New Image Manipulation IP to be seen at IBC

BASINGSTOKE, UK. September 8th 2016 – Omnitek is a well-established provider of design services to system developers across all industries that make use of video, whether for display or analysis or control for example of robots on production lines. At IBC this weekend (9 – 13 September), Omnitek will be demonstrating some of the image manipulation IP it has been developing for tasks as varied as converting raw image data from cameras into high-quality RGB video to correcting for camera lens effects and seamlessly stitching together images from multiple cameras.

The job of converting raw camera images into high-quality RGB video is carried out by Omnitek’s Image Signal Processor (ISP). This processor takes the form of a pipeline made up of clusters of IP blocks that carry out specific tasks, for example: the correction of defective pixels; correction for camera issues such as vignettes; colour interpolation; colour correction; image cropping and resizing.

Available for use alongside the ISP is a High Dynamic Range (HDR) block that enhances the dynamic range of the incoming video stream in real-time by modifying the histogram of the incoming video stream, on a frame-by-frame basis, in such a way that the full extent of the dynamic range available for the output video stream is used.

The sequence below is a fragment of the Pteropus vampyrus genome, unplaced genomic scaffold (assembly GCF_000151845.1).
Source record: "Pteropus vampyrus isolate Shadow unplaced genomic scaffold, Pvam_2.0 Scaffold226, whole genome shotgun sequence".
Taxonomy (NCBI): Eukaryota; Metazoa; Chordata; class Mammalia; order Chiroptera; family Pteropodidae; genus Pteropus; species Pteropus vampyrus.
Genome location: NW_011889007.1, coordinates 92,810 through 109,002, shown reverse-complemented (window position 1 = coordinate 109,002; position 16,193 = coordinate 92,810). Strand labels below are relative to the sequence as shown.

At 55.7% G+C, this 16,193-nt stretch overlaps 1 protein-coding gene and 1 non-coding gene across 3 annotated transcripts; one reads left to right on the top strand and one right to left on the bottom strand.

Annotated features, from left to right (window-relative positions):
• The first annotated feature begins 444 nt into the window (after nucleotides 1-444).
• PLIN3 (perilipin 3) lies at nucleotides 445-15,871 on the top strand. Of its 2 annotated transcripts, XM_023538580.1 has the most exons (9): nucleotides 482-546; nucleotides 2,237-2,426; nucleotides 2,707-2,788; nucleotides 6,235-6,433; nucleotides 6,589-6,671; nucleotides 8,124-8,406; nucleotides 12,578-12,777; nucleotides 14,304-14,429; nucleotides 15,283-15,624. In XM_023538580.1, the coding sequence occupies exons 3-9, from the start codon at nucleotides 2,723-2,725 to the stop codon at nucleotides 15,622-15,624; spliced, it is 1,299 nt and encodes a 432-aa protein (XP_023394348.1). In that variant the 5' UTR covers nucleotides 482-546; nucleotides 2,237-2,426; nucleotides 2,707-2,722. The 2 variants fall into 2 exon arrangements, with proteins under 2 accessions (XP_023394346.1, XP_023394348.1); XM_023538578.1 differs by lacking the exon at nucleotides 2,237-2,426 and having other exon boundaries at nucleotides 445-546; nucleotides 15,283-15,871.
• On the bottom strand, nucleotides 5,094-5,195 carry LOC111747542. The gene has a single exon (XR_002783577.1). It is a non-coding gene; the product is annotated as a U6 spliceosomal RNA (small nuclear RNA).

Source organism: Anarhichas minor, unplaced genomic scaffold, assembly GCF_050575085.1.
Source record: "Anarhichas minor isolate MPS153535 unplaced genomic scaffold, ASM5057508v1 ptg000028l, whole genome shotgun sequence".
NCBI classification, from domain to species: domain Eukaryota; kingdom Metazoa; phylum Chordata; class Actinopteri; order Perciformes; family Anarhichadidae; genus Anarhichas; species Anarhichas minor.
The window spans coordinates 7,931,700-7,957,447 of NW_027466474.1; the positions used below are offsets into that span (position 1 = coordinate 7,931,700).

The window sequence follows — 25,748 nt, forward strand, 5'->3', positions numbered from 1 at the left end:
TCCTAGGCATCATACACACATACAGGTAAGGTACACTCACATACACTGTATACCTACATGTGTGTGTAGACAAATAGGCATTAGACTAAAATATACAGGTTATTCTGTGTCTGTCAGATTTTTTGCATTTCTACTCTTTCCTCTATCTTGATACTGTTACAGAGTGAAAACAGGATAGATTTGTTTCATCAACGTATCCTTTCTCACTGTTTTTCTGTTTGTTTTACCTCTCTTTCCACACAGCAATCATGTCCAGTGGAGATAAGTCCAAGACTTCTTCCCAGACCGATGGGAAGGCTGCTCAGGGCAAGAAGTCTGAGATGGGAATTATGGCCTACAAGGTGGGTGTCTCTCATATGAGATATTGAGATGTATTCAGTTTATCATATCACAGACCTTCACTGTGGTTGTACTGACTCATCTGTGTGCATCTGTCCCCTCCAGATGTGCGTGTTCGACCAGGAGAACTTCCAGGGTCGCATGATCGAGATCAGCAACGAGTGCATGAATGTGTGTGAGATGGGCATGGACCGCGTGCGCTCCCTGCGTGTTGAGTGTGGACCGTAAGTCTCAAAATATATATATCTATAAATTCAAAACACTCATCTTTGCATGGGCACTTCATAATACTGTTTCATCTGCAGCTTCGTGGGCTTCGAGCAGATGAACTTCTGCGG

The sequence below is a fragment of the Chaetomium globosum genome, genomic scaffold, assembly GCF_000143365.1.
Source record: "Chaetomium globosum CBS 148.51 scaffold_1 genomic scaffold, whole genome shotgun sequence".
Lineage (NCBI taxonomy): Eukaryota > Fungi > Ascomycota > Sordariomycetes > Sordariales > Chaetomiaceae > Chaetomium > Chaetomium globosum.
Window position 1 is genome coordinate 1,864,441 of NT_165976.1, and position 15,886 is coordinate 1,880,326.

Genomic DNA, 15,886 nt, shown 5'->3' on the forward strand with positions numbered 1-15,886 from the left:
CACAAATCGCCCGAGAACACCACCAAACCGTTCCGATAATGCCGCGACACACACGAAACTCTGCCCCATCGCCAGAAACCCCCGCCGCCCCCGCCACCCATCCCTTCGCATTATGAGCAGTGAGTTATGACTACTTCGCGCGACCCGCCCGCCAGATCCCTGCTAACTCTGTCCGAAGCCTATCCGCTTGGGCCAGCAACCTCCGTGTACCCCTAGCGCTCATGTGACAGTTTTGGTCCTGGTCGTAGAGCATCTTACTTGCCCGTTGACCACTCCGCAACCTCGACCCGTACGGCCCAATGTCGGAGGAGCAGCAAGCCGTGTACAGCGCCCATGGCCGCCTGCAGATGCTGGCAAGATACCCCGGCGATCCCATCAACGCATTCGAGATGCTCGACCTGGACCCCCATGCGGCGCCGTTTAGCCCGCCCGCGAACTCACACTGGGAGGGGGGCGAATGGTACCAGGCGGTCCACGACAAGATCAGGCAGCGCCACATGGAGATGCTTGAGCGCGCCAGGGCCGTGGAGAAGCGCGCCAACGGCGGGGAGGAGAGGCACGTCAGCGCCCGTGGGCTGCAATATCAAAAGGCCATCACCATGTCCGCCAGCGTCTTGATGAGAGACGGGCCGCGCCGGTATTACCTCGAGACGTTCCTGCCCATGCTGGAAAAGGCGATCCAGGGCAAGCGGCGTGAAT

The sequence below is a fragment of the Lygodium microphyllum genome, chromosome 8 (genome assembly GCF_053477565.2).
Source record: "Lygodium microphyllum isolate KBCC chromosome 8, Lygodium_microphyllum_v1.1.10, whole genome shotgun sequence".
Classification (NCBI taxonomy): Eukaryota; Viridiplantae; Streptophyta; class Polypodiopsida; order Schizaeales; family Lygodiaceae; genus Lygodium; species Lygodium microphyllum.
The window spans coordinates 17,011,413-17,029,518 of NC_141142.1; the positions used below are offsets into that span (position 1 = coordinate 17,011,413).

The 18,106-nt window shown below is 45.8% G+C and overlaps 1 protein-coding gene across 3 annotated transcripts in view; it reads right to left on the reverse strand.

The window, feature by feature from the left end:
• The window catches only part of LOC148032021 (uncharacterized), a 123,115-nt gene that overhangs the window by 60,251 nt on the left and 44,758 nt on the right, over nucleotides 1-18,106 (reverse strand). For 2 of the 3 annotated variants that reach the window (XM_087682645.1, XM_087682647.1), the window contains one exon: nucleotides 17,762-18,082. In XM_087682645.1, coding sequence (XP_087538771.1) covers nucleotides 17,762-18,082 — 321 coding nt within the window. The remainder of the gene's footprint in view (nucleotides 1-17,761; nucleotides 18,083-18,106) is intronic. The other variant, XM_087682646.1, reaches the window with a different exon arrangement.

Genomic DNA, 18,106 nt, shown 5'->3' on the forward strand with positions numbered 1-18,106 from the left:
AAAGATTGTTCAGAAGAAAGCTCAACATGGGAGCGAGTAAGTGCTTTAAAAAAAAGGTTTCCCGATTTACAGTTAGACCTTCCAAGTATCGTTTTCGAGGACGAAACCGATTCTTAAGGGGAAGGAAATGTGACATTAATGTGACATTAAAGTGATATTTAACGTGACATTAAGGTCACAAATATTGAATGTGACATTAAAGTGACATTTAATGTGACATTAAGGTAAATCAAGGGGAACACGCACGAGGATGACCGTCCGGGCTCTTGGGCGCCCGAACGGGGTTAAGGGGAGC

Correcting for distortion – and also capable of producing interesting video effects – is Omnitek’s new Warp Processor. This offers a range of standard transforms – Fisheye, Keystone, Rotation and Perspective mapping – and also supports arbitrary warps (within a 2:1 scaling limit). Other features include: 4:4:4 format support at 8/10bit sample depth; up to 4096*2160 resolution at 60 frames per second; up to 2 pixels per clock at 300MHz; and low latency.

The Warp Processor also has a role in conjunction with novel Blend & Stitch IP in joining multiple video images together seamlessly. Video input from up to four HD/3G SDI video cameras may be fed into identical processing pipelines, each capable of arbitrary image warp and colour correction. A warp is then applied to the videos, typically to remove any camera lens distortion, and the images are fed into a combiner which blends them together to create a single combined image.

Also on show at IBC will be Omnitek’s range of Connectivity IP for use with Xilinx® FPGA and SoC IP, which covers video delivery standards from 5-rate SDI (SD-SDI to 12G-SDI), HDMI® 1.4 & 2.0 and V-by-One®. (Xilinx is the registered trademark of Xilinx Inc.; HDMI is the registered trademark of the HDMI Forum; and V-by-One is the registered trademark of THine Electronics.)

Come and see us on Stand 10.A24.